However, legally married men in monogamous relationships would still be excluded under the new one-year deferment policy.

U.S. Food and Drug Administration (FDA) Commissioner Dr. Margaret A. Hamburg said Tuesday the agency will move to end the decades-long lifetime ban for gay men who want to donate blood.

Instead, she is recommending that men who have sex with men (MSM) be deferred from donating for one year after having sexual contact with another man. The policy effectively excludes men in monogamous same-sex relationships nationwide.

The announcement comes just weeks after an FDA advisory board met to consider replacing the lifetime ban with a one-year deferment. The deferment was recommended by the Department of Health and Human Services (HHS) Advisory Committee on Blood and Tissue Safety and Availability (ACBTSA).

Headlines circulated earlier this month saying no change would be made. The gay activist who led the charge to end the ban predicted in an interview with Healthline earlier this week that change was coming.

“This is sort of like ‘Don’t Ask, Don’t Tell,’ in that donating blood is a way to serve your country and we’re being denied that,” said Ryan James Yezak. Yezak is a Los Angeles filmmaker who is making a documentary about his fight against the ban. “Hopefully they’re just starting to see this ban for what it is.”

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Hamburg said in a statement the FDA has already begun taking steps to “implement a national blood surveillance system that will help the agency monitor the effect of a policy change and further help to ensure the continued safety of the blood supply. The FDA intends to issue a draft guidance recommending this proposed change in policy in 2015, which will also include an opportunity for public comment.”

The FDA established the no donations policy for gay men in 1983 after the government first learned that HIV could be transmitted via a blood transfusion. It was a time of fear and uncertainty. HIV tests weren’t very sophisticated. The FDA updated the donation policy again in 1992 when HIV tests became more reliable.

Modern science has shown that not all gay men are at risk for contracting HIV. Yezak has helped push the blood donation ban into the national spotlight by organizing blood drives in cities nationwide. Straight allies donate in the place of gay men.

His drive received widespread media attention this past spring. It culminated in an FDA panel considering a recommendation to end the ban. The HHS suggested the one-year deferral instead.

But even that idea is considered offensive by many gay men. It is also unacceptable to nearly 80 lawmakers who have called on HHS Secretary Sylvia Burwell to replace the ban with a policy based on a person’s individual risk factors.

“Despite clear statements at the ACBTSA meeting that ‘HIV risk is not uniform among MSM,’ the committee nonetheless rejected a policy based on actual individual risk,” the lawmakers wrote in an open letter last week. “A one-year deferral policy, like a lifetime ban, is a categorical exclusion based solely on the sex of an individual’s sexual partner — not his actual risk of carrying … an infection.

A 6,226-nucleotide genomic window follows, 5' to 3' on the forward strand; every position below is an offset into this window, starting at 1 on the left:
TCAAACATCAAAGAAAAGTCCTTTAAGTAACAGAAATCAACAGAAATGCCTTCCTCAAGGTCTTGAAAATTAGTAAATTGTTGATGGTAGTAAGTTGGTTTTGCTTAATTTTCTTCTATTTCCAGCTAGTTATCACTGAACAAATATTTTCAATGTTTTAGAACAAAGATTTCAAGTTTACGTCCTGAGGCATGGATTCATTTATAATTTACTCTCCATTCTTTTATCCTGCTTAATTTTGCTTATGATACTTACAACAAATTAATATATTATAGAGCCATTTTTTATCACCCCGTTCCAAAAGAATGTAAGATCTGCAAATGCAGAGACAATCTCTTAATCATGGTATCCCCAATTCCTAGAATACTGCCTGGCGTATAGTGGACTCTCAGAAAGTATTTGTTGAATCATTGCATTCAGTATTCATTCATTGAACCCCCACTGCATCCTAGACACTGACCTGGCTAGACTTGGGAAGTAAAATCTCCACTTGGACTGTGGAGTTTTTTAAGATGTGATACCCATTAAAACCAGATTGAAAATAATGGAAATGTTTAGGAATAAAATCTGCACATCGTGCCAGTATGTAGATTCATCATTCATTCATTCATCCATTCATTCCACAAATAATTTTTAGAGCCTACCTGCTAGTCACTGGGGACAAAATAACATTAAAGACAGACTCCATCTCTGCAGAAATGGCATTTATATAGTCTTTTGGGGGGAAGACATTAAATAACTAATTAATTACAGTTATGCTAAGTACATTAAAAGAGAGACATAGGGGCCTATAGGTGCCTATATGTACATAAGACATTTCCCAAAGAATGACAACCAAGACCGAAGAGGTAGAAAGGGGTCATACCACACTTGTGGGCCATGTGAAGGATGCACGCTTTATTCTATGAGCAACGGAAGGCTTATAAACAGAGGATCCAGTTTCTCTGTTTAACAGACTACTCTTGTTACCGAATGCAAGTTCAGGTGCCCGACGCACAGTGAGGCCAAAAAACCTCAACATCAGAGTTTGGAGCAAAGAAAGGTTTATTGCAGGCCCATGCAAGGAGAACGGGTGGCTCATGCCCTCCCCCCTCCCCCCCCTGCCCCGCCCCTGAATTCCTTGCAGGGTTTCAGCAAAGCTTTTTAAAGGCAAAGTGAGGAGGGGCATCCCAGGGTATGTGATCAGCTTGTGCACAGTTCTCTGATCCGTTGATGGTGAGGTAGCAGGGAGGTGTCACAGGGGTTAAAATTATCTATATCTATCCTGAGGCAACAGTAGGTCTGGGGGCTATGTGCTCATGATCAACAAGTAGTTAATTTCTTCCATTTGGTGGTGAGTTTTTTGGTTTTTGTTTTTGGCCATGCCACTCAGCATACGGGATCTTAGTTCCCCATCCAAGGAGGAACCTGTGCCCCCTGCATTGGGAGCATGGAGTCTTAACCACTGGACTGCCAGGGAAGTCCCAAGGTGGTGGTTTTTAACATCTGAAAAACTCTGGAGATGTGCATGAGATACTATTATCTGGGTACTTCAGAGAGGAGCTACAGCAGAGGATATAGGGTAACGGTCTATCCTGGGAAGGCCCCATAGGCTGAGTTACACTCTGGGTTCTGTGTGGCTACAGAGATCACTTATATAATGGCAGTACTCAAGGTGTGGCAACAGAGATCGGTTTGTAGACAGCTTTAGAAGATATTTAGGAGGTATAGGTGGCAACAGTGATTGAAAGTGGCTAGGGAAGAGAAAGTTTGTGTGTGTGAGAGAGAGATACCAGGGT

“Furthermore, while we agree with both the ACBTSA and the FDA Blood Products Advisory Committee that a national blood safety surveillance system is a critical and overdue step to better ensure the safety of blood for all recipients, we are troubled that such a system has suddenly become a prerequisite to change the blood donation policy for MSM.”

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The commissioner’s announcement comes on the coattails of the FDA’s approval of a new filtering system that can neutralize HIV in donated blood plasma.

The Intercept Blood System is made by Cerus of Concord, California. It is different from other approaches to protecting the blood and plasma supply. It doesn’t identify or test for specific threats. Instead, it shuts down all bacteria, viruses, and parasites that rely on nucleic acids to replicate.

“Platelets, plasma, and red blood cells do not require functional DNA or RNA for therapeutic efficacy,” the company stated in a news release. “The Intercept Blood System targets this basic biological difference between the therapeutic components of blood, compared to harmful pathogens and donor white blood cells. This system uses a proprietary molecule that when activated, binds to and blocks the replication of DNA and RNA, preventing nucleic acid replications and rendering the pathogen inactive.”

In its own news release, the FDA warns, “While the Intercept Blood System for plasma has been shown to be effective in reducing a broad range of viral and bacterial pathogens that may be transmitted through transfusions, there is no pathogen inactivation process that has been shown to eliminate all pathogens.”

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Photo of Intercept Blood Filtering System courtesy of Cerus.